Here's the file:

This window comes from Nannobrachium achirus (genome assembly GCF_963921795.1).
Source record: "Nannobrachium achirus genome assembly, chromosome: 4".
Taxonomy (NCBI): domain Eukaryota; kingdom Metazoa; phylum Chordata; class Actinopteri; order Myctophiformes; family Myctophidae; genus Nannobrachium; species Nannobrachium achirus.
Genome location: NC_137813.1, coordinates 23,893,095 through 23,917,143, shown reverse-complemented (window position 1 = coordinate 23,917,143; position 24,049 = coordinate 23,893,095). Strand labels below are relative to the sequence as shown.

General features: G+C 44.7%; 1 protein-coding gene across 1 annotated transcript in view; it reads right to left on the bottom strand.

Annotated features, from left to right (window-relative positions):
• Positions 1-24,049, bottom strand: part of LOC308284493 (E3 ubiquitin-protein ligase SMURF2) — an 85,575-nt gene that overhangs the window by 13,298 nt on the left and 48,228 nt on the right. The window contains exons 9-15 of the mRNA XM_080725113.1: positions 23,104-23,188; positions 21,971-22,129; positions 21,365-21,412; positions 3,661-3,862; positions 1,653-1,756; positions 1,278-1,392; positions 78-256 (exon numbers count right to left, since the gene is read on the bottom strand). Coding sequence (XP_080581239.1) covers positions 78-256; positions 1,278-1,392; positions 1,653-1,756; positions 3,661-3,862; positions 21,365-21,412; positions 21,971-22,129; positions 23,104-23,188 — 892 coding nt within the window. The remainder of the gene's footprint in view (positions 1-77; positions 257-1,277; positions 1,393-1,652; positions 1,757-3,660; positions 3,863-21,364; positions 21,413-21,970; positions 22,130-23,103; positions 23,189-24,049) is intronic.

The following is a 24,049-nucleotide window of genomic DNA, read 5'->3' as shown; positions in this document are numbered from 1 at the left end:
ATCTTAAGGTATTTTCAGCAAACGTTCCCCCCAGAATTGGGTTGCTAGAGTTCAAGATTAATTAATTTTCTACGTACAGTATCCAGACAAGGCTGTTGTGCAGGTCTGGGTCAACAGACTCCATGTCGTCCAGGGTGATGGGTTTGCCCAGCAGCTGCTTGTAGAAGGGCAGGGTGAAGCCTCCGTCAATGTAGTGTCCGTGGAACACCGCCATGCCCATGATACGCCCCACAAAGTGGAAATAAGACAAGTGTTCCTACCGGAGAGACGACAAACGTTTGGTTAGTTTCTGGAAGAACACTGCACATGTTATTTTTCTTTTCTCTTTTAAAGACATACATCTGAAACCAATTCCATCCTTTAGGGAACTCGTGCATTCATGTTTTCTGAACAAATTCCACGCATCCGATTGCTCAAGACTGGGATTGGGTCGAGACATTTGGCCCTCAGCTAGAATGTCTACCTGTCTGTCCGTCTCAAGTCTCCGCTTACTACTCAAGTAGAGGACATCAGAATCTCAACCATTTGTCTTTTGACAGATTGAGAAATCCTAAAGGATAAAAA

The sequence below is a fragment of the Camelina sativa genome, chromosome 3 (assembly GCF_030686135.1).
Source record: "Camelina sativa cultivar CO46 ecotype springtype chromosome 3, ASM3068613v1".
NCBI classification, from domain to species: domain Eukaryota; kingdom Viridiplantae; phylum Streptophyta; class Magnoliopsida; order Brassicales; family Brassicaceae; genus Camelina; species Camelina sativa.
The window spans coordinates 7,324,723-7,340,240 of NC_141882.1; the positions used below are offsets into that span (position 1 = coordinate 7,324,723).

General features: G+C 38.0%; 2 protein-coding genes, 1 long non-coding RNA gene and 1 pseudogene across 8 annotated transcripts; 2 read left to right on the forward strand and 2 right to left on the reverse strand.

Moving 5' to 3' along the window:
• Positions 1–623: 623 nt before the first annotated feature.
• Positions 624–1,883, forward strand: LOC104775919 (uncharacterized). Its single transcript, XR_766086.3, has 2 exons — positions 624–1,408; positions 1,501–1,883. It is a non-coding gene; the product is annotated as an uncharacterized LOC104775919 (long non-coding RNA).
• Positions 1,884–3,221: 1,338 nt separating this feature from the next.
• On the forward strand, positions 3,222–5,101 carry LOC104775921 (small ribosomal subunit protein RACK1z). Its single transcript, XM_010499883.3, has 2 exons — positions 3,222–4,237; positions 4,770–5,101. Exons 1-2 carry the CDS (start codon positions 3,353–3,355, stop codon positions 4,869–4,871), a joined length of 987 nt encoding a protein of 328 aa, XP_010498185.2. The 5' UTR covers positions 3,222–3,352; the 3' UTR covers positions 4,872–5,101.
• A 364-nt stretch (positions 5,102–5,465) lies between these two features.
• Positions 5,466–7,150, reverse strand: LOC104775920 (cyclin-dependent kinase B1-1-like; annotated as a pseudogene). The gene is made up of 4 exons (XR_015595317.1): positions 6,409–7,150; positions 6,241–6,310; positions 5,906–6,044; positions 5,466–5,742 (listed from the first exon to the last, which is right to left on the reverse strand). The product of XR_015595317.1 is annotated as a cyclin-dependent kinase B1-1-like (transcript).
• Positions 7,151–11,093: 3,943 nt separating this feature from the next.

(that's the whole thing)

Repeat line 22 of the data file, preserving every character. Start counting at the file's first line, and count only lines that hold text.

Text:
• Positions 7,151–11,093: 3,943 nt separating this feature from the next.